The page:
Undoubtedly, Professor Robert P. George’s experience and well-cultivated mind contributes to the high value of his insights, as Bloomberg contributor Melinda Henneberger suggests in her article:
A traditional Catholic in a secular academic world, George believes that almost all of the answers supplied by faith can also be arrived at through reason—or, as he tells students, by “using the old noggin.”
“What he brings to the debate is even more method than ideas,” says his friend Mary Ann Glendon, of Harvard Law School. That method being his commitment to the proposition that, as he explains it to students, “when two people who are well disposed engage in debate, despite their differences they are bound together as a little community integrated around a common good. What is that good? Getting at the truth.”While the rest of the world might choose to move in like-minded circles, Prof. George prefers to engage intellectually with such recognizable figures as Cornel West, with whom he strongly disagrees on a number of subjects. Perhaps even more astonishing is that Prof. George is even considered a close friend of many who disagree with him:
George’s intellectual formulations are ubiquitous on the right. But just as important has been his process—the cheerful contesting of these crucial issues with those with whom he disagrees.
In fact, George says, “The best thing that’s happened in my academic life the past decade is that I regularly teach with Cornel West, who is as far to the left as I am to the right, but we love each other, and he’s got exactly the same attitude I have” about the inherent value of discussion, “and the same fears I have, that he’ll fall in love with his own opinions. It’s the best thing in the world, because you have these two cats who want to get at the truth.”
And the best single piece of advice that one of the country’s most ardent culture warriors has for students, he says, is this: “Cultivate friends you disagree with,” as well as those with whom you agree, because together you’ll locate the soft spots in your own thinking and find common ground to build on.Prof. George’s advice is similar to that which Abraham Lincoln propounded regarding people we may not understand: “I don't like that man. I must get to know him better.” The more we learn and understand about those with whom we disagree, the greater our capabilities to intellectually engage, reason, and understand the gifts and tasks that God has assigned to us. Rather than forcing opinions on one another and blindly silencing opposing thought, think of what our culture would be like if we all listened and engaged to sustain respective discourse. It would be a culture rich in life and knowledge, not one suffocating from assertions and strife.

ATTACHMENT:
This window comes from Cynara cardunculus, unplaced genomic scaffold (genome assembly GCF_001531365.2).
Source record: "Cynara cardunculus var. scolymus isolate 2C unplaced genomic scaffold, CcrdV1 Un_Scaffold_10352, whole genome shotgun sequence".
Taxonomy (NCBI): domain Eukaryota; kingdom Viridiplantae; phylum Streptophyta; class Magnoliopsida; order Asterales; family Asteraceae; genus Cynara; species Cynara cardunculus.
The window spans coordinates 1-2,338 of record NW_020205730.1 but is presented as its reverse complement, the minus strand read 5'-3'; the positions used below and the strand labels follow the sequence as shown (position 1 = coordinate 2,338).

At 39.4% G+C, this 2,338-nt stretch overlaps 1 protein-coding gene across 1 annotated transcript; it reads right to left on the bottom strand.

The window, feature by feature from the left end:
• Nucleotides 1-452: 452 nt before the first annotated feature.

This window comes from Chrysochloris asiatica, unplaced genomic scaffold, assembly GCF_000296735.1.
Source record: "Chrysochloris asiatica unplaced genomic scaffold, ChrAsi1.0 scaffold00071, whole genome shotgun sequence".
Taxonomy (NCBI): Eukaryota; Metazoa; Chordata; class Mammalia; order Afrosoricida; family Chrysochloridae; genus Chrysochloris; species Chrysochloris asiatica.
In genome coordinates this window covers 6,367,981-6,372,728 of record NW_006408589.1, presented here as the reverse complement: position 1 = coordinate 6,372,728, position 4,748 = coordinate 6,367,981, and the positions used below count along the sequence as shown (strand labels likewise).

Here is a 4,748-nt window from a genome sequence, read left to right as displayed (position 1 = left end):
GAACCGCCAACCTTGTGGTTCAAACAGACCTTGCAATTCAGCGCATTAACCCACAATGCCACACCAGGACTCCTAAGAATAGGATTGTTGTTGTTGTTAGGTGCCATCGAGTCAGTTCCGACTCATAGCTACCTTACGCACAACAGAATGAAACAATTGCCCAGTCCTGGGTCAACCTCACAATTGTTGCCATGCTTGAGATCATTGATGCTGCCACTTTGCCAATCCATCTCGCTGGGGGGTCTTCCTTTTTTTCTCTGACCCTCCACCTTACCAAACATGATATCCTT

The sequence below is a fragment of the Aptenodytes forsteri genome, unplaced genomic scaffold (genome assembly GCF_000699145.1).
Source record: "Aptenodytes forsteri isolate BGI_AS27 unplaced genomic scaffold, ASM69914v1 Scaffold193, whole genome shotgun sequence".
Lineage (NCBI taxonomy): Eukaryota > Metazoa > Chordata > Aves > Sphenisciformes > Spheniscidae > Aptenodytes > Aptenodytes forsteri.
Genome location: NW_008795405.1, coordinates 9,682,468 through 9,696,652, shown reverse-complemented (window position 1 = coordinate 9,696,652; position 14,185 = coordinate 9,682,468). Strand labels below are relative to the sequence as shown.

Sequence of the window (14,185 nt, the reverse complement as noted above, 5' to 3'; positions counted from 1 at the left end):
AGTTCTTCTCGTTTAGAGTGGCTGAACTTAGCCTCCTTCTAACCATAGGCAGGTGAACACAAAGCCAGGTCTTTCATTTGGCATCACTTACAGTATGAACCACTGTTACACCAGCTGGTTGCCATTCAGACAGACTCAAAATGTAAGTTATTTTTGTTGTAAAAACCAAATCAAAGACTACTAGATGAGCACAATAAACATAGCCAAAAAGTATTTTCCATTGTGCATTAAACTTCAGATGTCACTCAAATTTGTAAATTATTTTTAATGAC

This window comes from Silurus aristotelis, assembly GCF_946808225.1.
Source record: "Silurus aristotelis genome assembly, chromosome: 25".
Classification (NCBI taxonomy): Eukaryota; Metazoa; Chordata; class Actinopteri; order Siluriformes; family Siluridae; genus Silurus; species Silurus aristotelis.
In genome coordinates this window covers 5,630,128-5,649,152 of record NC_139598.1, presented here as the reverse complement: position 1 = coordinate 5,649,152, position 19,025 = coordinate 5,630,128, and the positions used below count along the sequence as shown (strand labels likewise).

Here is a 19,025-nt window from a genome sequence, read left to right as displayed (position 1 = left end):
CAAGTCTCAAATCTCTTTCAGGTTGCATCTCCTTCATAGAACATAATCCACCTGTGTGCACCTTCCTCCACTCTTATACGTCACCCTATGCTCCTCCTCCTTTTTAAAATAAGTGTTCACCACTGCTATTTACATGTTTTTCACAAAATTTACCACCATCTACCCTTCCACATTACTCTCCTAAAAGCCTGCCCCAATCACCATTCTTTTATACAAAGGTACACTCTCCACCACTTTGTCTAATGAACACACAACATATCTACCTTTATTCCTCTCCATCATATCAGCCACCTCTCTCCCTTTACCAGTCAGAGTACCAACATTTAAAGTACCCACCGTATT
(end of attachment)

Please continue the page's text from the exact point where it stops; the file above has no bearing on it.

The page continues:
Prof. George doesn’t know whether any of the candidates that he advises will win the upcoming 2016 election, but he does know that his faith is ultimately why he wakes up every day smiling and thinking, “the world is so messed up, but we’re going to turn this thing around.”
Note: Please keep Professor George in your prayers after a recent health scare.